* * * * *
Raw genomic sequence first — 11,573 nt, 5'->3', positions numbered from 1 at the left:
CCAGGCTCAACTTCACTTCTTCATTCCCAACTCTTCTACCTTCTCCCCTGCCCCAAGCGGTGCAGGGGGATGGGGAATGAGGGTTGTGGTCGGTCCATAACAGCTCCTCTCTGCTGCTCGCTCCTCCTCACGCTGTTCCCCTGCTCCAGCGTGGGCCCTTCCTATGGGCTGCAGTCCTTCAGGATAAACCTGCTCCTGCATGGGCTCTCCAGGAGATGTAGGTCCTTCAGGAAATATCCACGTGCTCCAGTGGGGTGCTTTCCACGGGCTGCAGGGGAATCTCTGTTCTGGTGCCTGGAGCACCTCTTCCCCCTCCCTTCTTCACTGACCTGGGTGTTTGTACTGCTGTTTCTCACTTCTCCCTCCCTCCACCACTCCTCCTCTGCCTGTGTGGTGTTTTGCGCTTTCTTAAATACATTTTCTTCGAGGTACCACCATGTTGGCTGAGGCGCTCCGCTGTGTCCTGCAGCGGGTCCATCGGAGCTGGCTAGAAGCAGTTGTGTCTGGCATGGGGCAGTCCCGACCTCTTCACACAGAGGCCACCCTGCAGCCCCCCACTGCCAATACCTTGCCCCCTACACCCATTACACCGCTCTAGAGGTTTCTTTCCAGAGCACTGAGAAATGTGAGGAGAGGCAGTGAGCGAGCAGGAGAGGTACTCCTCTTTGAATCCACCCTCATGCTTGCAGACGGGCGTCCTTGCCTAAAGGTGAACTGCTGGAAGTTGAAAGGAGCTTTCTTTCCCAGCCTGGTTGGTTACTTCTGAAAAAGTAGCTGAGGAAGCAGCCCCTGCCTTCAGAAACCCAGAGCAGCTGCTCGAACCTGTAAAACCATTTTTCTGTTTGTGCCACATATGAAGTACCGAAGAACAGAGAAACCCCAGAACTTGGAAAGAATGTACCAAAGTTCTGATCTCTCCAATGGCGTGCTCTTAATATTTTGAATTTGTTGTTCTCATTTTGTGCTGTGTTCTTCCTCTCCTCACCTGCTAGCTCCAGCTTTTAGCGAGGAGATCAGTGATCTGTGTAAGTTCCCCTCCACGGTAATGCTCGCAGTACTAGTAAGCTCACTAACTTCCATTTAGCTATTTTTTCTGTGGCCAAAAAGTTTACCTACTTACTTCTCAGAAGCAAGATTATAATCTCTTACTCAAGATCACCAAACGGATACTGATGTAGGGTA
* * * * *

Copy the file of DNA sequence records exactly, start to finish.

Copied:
Raw genomic sequence first — 11,573 nt, 5'->3', positions numbered from 1 at the left:
CCAGGCTCAACTTCACTTCTTCATTCCCAACTCTTCTACCTTCTCCCCTGCCCCAAGCGGTGCAGGGGGATGGGGAATGAGGGTTGTGGTCGGTCCATAACAGCTCCTCTCTGCTGCTCGCTCCTCCTCACGCTGTTCCCCTGCTCCAGCGTGGGCCCTTCCTATGGGCTGCAGTCCTTCAGGATAAACCTGCTCCTGCATGGGCTCTCCAGGAGATGTAGGTCCTTCAGGAAATATCCACGTGCTCCAGTGGGGTGCTTTCCACGGGCTGCAGGGGAATCTCTGTTCTGGTGCCTGGAGCACCTCTTCCCCCTCCCTTCTTCACTGACCTGGGTGTTTGTACTGCTGTTTCTCACTTCTCCCTCCCTCCACCACTCCTCCTCTGCCTGTGTGGTGTTTTGCGCTTTCTTAAATACATTTTCTTCGAGGTACCACCATGTTGGCTGAGGCGCTCCGCTGTGTCCTGCAGCGGGTCCATCGGAGCTGGCTAGAAGCAGTTGTGTCTGGCATGGGGCAGTCCCGACCTCTTCACACAGAGGCCACCCTGCAGCCCCCCACTGCCAATACCTTGCCCCCTACACCCATTACACCGCTCTAGAGGTTTCTTTCCAGAGCACTGAGAAATGTGAGGAGAGGCAGTGAGCGAGCAGGAGAGGTACTCCTCTTTGAATCCACCCTCATGCTTGCAGACGGGCGTCCTTGCCTAAAGGTGAACTGCTGGAAGTTGAAAGGAGCTTTCTTTCCCAGCCTGGTTGGTTACTTCTGAAAAAGTAGCTGAGGAAGCAGCCCCTGCCTTCAGAAACCCAGAGCAGCTGCTCGAACCTGTAAAACCATTTTTCTGTTTGTGCCACATATGAAGTACCGAAGAACAGAGAAACCCCAGAACTTGGAAAGAATGTACCAAAGTTCTGATCTCTCCAATGGCGTGCTCTTAATATTTTGAATTTGTTGTTCTCATTTTGTGCTGTGTTCTTCCTCTCCTCACCTGCTAGCTCCAGCTTTTAGCGAGGAGATCAGTGATCTGTGTAAGTTCCCCTCCACGGTAATGCTCGCAGTACTAGTAAGCTCACTAACTTCCATTTAGCTATTTTTTCTGTGGCCAAAAAGTTTACCTACTTACTTCTCAGAAGCAAGATTATAATCTCTTACTCAAGATCACCAAACGGATACTGATGTAGGGTA